Malcolm Shaw has seen and done a lot in his 83 years around the sun. He was ringside at the “Fight of the Century” between Muhammad Ali and Joe Frazier in 1971, he touched the Stanley Cup in 1994 before the Rangers were given their prize, and he kissed Pope John Paul II’s ring. If you’re wondering what one has to do to live a life like that, it’s simple: Be a carpenter.
As a young carpenter in Belfast, Ireland, Malcom knew two things; that he loved American boxing and that all his favorite events occurred at one place: Madison Square Garden. When Malcolm arrived fresh off the boat in 1961, he never imagined that he’d one day call the famed sporting arena and event center home.
“It was February 10th, 1968, the day before the Garden opened. I was working cutting a sheet of plywood and a limousine pulls up. It stops at the top of the ramp and Bob Hope and Bing Crosby get out. They come over and Bob Hope says to me, ‘Is this the Garden?’ I say, starstruck, ‘Um, yeah, it is.’ I was 25 years old.”
That night, Malcolm received tickets to Bob and Bing’s show from his boss but couldn’t go because he was working.
“I gave the tickets to my wife. I asked her how it was, and she said, ‘Oh it was great. But nobody took our tickets.’ So, I went home, and I threw them in my underwear drawer, and years later I told the archivist at the Garden, ‘You know, I have a pair of these tickets.’ He said, ‘You’re joking!’ So, I have probably the only two tickets in existence from opening night.”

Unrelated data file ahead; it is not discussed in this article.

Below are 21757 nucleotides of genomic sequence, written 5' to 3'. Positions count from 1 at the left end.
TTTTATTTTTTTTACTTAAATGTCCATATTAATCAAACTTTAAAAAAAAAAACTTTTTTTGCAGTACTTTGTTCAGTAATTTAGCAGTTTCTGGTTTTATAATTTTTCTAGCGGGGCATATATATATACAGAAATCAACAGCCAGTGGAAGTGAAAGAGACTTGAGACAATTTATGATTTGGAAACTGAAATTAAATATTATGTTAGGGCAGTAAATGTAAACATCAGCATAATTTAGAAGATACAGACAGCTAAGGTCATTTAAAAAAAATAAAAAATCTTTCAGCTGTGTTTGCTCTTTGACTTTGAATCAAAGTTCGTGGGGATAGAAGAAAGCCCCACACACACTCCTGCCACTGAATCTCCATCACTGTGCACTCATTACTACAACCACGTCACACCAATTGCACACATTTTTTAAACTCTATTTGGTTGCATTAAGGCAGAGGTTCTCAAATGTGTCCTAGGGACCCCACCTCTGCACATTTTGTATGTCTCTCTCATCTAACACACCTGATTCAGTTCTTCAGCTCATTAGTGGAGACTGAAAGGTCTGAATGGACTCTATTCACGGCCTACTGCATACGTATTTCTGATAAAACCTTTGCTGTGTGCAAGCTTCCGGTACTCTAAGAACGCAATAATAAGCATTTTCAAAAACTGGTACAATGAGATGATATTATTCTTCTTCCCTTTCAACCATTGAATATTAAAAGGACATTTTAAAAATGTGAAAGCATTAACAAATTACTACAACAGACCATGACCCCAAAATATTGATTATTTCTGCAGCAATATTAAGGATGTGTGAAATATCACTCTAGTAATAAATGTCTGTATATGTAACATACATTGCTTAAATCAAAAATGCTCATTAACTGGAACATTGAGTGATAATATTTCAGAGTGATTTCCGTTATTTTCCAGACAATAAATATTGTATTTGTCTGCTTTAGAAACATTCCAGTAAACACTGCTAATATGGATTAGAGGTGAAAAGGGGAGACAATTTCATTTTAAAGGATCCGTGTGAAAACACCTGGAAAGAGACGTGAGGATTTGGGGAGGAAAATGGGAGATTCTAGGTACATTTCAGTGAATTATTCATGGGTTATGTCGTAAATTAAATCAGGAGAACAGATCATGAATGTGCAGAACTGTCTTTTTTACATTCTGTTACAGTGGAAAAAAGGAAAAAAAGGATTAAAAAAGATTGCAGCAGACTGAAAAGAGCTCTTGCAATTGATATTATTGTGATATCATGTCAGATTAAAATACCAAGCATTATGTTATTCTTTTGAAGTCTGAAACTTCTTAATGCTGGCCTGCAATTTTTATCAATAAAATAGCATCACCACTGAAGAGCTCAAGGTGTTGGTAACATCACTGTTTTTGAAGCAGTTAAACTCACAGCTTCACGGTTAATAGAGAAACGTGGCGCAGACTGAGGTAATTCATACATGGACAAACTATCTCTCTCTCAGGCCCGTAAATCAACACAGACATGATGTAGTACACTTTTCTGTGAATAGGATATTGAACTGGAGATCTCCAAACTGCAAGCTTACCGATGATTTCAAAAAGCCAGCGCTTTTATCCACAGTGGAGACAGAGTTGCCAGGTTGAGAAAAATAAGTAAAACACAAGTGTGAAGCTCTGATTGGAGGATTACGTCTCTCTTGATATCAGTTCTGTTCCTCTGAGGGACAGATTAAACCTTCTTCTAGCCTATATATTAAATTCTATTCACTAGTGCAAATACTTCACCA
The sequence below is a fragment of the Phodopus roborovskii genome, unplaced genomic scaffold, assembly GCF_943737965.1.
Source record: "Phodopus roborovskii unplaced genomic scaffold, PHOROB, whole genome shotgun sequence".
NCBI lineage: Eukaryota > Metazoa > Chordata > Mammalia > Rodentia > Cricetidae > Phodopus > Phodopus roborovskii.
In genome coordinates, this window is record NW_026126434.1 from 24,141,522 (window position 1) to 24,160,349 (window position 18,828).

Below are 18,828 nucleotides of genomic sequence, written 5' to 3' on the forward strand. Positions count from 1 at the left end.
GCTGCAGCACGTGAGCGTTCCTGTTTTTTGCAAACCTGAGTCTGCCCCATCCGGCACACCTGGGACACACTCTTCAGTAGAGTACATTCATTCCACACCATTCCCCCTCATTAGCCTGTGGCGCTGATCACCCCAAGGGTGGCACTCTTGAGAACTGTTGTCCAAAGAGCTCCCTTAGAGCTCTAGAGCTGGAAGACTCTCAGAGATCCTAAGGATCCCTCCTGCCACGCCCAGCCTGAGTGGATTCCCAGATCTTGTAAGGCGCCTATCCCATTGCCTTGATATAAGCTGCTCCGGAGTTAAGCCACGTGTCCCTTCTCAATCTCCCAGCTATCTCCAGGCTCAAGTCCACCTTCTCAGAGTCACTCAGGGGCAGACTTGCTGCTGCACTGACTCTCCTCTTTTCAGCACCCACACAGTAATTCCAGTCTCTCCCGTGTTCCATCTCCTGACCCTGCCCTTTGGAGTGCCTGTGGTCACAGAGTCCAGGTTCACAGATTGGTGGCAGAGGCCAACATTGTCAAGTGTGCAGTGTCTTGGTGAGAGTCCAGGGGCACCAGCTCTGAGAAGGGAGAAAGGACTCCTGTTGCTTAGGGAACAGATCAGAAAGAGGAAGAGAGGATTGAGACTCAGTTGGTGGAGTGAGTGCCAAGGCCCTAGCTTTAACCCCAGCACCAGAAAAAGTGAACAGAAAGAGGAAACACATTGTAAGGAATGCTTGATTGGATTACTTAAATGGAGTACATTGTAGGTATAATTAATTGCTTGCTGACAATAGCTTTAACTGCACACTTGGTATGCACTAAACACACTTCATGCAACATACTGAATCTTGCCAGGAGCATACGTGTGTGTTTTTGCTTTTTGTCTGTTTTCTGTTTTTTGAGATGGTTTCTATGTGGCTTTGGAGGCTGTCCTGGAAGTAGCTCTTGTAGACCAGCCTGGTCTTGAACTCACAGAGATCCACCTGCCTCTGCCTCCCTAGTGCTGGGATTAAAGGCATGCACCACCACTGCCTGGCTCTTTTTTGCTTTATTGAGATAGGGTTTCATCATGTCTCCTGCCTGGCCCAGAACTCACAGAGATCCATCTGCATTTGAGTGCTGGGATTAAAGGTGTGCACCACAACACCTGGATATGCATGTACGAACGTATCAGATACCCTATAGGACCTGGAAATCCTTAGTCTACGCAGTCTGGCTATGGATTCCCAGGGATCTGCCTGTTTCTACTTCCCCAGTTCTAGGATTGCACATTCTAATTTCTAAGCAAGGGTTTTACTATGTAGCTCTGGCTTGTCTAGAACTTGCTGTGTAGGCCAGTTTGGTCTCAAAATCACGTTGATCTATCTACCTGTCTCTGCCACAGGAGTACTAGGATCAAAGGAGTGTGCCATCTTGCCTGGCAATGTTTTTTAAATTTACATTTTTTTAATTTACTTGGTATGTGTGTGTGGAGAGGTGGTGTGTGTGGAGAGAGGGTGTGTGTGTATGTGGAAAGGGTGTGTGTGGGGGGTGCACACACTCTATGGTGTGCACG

Malcolm joined the NYC Carpenters Union as soon as he arrived in New York and never looked back. He worked on jobs all around the city before finding himself at the Garden, which happened to be by chance. Malcolm had been unemployed for six weeks and was desperately looking for work when a friend at the union hall told him to stop by the Garden to see if they’re looking for anyone.
“I walked in and the old foreman with a cigarette in his mouth, says, “What’re you doing here?” I said that I just came to say hello. He said he actually needed a guy for five days. So, the union hall gave me the go-ahead to work for him for five days and once I was done, I was supposed to go back to the hall to look for more work. I never went back. Five days turned into 57 years.”
To work somewhere for 57 years, you must enjoy it; and Malcolm has. Madison Square Garden became his second home. There is a certain amount of pride that comes with 57 years of fixing and maintaining a space. A lot of that pride also comes from being a card-carrying union member. According to Malcolm, the Garden has always been built union and he hopes it always will.
“Nobody can do anything in here without being union. Nobody can hang a sign or turn on a light…even the cleaners are union.”
Malcolm is now retired, but before he left, one of his goals was to ensure the next generation has the same benefits and opportunity that he had.
But don’t be fooled. Working at the Garden isn’t for the lighthearted. It requires late nights, weekends, holidays, and lots of overtime. As such, Malcolm said there can be a lot of turnover.
“Forget your holidays and forget your family. It’s a great job but it’s very demanding on your family and social life. I must’ve lost about 30 or 40 Thanksgivings and Christmases because there’s always events going on.”
Malcolm argued, though, that it was all worth it.
“I love this place. Every day you come in here there’s something different, new, and exciting. You’re making history. It’s the place to be.”